Next time I come back onto TV, it’s the biggest stroke of luck because I got to work with the best people I’ve ever worked with in my career, and it’s Griselda, it’s Cocaine Godmother. I feel very happy, lucky and blessed to be back in a medium which I felt very comfortable in, at home in, and what was really the start of my career. Even though I did theatre since I was nine years old in Britain and played leads in West End shows, I was completely anonymous, so it was The Darling Buds of May that opened up my world to TV and film. I’m very happy to be in a medium I feel very comfortable in.

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Watch this space

The global nature of the television business was on show at Mipcom in Cannes this week as stars from around the world presented their latest projects. DQ editor Michael Pickard offers his thoughts on a busy week in the South of France.

When you first walk into the Palais des Festivals, it can be quite overwhelming to see the sheer number of posters, billboards and signs promoting hundreds of new drama series from around the world. The experience, of course, begins long before you have navigated through the security checkpoints, seeing as La Croisette is transformed into a mile-long red carpet of promotions for dozens more shows.

To be a drama buyer in the current market must be both a daunting and thrilling experience, with the opportunity to spend hundreds of hours searching for the next big hit and watching the contenders, whether they are produced in your broadcaster’s local tongue or a language from further afield.

What, then, can producers and distributors do to make their projects stand out from the crowd? Well, the quickest shortcut to making some noise is to add a sprinkling of star power.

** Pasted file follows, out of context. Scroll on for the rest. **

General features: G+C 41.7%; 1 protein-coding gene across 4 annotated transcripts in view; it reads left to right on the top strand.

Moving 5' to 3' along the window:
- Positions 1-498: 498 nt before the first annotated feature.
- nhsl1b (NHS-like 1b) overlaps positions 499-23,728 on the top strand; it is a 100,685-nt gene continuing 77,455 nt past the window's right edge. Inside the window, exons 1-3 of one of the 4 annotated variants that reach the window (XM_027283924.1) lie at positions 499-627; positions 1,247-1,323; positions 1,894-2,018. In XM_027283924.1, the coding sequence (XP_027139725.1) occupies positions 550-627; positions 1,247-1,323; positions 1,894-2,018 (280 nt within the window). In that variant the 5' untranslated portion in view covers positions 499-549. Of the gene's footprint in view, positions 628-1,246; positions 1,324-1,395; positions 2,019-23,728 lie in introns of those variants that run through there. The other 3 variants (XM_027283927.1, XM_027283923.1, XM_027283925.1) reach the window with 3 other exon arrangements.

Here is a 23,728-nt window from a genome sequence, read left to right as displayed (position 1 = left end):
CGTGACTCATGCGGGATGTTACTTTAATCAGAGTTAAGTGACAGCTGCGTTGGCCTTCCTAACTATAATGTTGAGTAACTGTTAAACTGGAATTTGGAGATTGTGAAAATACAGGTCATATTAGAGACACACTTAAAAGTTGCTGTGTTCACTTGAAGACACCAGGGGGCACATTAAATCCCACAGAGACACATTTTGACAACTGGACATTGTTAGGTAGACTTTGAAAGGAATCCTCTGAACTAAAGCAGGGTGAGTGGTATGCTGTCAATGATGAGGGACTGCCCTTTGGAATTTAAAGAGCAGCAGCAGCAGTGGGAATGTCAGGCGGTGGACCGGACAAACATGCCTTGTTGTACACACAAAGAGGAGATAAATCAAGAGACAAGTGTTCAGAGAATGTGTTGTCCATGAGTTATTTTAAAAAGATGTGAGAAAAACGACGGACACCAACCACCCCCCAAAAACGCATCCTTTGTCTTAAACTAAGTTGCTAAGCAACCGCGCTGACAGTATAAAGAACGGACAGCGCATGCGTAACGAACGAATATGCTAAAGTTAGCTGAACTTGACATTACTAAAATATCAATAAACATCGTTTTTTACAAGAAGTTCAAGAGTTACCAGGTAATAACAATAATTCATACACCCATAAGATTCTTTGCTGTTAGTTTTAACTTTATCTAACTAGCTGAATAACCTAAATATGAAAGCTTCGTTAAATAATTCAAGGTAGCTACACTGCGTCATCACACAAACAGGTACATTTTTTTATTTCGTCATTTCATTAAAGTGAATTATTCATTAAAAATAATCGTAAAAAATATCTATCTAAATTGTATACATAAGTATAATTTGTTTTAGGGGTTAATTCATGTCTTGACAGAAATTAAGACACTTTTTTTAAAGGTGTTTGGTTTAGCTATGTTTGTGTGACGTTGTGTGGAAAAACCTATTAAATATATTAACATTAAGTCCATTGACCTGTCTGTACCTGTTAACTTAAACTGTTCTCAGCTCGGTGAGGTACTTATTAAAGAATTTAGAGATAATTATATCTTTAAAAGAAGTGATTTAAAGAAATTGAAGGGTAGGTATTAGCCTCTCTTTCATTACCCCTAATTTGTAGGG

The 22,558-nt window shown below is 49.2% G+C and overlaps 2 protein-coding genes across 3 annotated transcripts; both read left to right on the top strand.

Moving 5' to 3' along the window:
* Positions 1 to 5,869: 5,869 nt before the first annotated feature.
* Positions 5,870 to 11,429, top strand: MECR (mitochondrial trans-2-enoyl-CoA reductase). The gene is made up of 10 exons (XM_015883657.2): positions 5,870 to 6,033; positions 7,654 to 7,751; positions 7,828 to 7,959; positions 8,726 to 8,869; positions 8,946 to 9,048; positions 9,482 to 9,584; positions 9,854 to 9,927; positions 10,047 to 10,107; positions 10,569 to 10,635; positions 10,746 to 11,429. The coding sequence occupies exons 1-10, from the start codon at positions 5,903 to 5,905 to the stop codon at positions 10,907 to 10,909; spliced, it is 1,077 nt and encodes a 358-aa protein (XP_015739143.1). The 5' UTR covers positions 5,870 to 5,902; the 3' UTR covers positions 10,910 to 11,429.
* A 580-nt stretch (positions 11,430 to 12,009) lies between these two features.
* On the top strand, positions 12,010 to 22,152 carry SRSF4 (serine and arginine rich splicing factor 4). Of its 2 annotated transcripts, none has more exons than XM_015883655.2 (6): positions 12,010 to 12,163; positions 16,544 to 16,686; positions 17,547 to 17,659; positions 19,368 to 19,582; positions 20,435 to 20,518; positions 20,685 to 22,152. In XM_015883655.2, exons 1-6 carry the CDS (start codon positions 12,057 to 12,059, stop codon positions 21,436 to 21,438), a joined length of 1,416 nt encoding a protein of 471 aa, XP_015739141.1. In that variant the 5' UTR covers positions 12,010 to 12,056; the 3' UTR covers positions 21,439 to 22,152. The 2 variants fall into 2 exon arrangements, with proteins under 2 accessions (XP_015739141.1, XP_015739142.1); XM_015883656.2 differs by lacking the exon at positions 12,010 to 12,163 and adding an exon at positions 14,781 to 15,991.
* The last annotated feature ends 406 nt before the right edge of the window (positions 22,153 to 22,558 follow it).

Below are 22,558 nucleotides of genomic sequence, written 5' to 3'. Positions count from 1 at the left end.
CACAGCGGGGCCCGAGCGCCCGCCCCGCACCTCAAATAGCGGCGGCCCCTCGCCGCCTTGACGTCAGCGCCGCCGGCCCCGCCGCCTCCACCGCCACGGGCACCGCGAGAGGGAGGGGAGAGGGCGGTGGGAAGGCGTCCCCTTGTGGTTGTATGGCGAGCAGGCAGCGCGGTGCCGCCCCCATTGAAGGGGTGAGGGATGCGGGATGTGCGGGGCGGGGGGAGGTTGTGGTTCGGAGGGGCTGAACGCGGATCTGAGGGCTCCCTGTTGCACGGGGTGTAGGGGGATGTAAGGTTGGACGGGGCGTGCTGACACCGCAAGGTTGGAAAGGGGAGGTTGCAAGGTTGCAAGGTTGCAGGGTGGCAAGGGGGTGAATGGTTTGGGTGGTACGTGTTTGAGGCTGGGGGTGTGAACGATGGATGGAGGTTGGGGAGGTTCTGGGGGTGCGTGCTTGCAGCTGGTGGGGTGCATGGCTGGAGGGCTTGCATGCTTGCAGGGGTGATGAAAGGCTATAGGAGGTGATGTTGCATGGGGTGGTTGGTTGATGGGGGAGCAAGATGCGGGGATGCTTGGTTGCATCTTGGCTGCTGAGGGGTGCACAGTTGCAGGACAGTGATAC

Catherine Zeta-Jones came to Mipcom to promote Lifetime’s Cocaine Godmother (picture via @Mip)

TV movies are much maligned, but could Catherine Zeta-Jones bring the format back into fashion? She was here in Cannes to promote forthcoming Lifetime movie Cocaine Godmother, a project she helped develop and bring to the screen. The Oscar-winning actor also plays the lead role of real-life Miami drug lord Griselda Blanco, who was involved in the Cocaine Cowboy Wars that plagued the city in the late 1970s.

“Years ago there used to be such a stigma between television actors, film actors and theatre actors,” Zeta-Jones said this week. “I was stuck in the theatre actor box. It wasn’t just that, it was a showgirl theatre, it wasn’t even Royal Shakespeare. So I was part of that world trying to get out of that box, that pigeonhole. I eventually made it into television, made it into film – and then if you got to film, you don’t go [back] to TV.

“That’s changed. Actors are able to do human stories [in television], they don’t have to be robots in a $200m movie. As an actor, that’s why we do it – to have those international human stories that any culture can understand because they’re human. It’s human nature. It’s qualities that you have or, like Griselda, you don’t have but the fundamental bottom line is they’re human stories – and on TV we’re able to have the time to be able to take those stories out.”

Adding an A-lister to a TV movie is a well-worn path for Lifetime parent A+E Networks, which has also previously cast James Franco (High School Lover), Whoopi Goldberg (A Day Late & a Dollar Short), Lindsay Lohan (Liz & Dick), Heather Graham (Flowers in the Attic), Harvey Keitel (Fatal Honeymoon), Susan Sarandon (The Secret Life of Marilyn Monroe) and Emily Watson (The Memory Keeper’s Daughter) in such projects.

David Morrissey was in town to talk Britannia (picture via @Mip)

It’s a tactic others are clearly employing too. Zeta-Jones wasn’t the only star to light up the red carpet this week as a plethora of other famous faces travelled to the South of France. David Morrissey joined fellow cast members Nikolaj Lie Caas and Eleanor Worthington-Cox for the world premiere of Roman-era drama Britannia, the first series coproduced by Sky Atlantic and Amazon US.

James Norton and Juliet Rylance were talking McMafia, Kristin Kreuk chatted about making Canadian legal drama Burden of Truth, Mark Strong marked his return to television in Fox espionage thriller Deep State and Philip Glenister was Living the Dream with his new Florida-set comedy drama.

Elsewhere, Jeremy Sisto (Ice season two), JK Simmons (Counterpart), Daniel Sharman (Medici), Jessica Brown Findlay (Harlots season two) and Jon Beavers, Michael Kelly and Darius Homayoun (The Long Road Home) were also enjoying the sunshine in Cannes.